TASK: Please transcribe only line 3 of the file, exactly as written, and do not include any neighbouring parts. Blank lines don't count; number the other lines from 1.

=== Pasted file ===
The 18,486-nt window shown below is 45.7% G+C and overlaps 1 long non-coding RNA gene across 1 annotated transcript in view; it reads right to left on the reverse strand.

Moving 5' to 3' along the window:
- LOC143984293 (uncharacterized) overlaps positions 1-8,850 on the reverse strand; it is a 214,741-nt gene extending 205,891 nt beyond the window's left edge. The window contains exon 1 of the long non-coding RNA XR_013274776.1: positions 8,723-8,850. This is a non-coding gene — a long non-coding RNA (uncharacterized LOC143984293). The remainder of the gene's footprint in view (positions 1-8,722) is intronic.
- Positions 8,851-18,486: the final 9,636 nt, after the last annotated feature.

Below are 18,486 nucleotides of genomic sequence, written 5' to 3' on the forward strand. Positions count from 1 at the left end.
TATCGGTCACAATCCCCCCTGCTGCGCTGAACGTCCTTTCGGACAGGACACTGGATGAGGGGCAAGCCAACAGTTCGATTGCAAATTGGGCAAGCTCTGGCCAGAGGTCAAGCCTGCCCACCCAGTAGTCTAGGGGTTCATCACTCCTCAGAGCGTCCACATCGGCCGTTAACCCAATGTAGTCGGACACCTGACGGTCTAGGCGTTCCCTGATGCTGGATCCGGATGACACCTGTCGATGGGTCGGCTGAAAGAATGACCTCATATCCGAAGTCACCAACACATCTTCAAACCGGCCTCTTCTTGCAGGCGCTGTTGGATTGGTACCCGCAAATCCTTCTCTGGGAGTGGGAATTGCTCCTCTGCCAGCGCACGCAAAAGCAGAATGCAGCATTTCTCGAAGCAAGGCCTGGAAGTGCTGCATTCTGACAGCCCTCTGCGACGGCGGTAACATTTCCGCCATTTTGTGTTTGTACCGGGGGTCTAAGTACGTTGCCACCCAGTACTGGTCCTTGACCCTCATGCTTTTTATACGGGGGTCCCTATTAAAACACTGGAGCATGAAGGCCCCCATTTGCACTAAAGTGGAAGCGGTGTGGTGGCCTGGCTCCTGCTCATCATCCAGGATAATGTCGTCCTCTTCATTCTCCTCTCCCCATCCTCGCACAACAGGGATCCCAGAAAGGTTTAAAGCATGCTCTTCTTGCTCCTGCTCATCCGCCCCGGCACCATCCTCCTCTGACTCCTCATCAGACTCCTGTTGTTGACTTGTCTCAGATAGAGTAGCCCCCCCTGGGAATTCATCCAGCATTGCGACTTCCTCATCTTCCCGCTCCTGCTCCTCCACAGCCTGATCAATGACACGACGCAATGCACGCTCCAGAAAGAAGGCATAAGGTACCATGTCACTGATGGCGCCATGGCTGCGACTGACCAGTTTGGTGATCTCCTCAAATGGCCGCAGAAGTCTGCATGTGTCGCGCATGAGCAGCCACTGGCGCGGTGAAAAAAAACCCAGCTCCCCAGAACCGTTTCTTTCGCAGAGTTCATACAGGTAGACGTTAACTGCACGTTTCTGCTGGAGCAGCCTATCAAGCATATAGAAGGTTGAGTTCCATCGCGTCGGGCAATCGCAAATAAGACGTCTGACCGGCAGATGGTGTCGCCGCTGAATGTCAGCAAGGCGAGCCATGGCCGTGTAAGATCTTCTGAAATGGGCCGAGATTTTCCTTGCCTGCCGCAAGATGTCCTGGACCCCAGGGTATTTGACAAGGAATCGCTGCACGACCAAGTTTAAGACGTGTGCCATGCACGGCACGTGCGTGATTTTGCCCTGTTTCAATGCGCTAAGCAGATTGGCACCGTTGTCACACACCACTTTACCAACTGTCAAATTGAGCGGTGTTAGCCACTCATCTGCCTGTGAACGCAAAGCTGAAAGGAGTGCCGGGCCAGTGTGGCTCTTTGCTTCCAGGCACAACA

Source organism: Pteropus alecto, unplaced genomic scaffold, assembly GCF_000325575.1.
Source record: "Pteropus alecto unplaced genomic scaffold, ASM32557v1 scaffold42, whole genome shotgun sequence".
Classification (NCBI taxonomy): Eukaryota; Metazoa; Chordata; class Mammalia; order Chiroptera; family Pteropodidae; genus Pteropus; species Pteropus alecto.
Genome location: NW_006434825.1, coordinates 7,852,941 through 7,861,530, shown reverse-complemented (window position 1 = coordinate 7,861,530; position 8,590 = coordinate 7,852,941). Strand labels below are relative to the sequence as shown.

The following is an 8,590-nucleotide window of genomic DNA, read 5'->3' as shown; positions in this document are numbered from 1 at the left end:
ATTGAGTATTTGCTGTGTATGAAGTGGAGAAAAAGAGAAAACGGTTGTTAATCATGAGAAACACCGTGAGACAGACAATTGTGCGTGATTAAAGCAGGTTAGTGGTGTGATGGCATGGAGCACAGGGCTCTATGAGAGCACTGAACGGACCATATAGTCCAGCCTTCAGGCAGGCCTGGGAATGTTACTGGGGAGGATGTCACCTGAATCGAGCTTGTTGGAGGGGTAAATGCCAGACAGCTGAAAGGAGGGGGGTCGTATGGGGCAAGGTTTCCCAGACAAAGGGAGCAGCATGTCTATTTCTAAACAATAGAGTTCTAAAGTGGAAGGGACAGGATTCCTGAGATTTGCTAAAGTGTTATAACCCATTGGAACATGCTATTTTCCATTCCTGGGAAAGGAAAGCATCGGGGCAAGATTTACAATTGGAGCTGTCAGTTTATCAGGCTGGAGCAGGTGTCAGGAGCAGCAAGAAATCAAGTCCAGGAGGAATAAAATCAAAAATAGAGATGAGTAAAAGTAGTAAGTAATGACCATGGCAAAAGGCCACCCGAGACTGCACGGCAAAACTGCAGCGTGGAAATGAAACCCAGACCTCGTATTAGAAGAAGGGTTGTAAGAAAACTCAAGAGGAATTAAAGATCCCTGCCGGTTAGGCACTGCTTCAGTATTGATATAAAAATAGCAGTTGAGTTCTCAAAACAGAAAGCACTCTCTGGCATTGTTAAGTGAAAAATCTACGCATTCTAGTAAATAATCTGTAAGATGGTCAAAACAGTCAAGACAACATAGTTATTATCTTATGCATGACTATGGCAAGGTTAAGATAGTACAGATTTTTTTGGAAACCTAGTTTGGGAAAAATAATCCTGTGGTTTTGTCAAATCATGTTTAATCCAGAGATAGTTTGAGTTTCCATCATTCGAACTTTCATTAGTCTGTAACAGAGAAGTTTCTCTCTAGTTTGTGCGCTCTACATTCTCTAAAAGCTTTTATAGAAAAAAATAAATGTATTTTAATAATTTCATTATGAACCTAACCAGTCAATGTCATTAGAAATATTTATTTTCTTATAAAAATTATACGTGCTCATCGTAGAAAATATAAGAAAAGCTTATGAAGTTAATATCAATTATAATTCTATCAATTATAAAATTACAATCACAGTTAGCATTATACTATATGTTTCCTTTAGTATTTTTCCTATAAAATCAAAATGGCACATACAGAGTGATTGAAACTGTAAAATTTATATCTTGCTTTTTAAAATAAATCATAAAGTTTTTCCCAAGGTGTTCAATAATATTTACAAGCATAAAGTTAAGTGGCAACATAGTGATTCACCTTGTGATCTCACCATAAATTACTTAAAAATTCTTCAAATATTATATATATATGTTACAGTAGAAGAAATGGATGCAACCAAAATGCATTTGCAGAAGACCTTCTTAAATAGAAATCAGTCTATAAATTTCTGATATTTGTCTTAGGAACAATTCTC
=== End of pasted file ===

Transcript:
- LOC143984293 (uncharacterized) overlaps positions 1-8,850 on the reverse strand; it is a 214,741-nt gene extending 205,891 nt beyond the window's left edge. The window contains exon 1 of the long non-coding RNA XR_013274776.1: positions 8,723-8,850. This is a non-coding gene — a long non-coding RNA (uncharacterized LOC143984293). The remainder of the gene's footprint in view (positions 1-8,722) is intronic.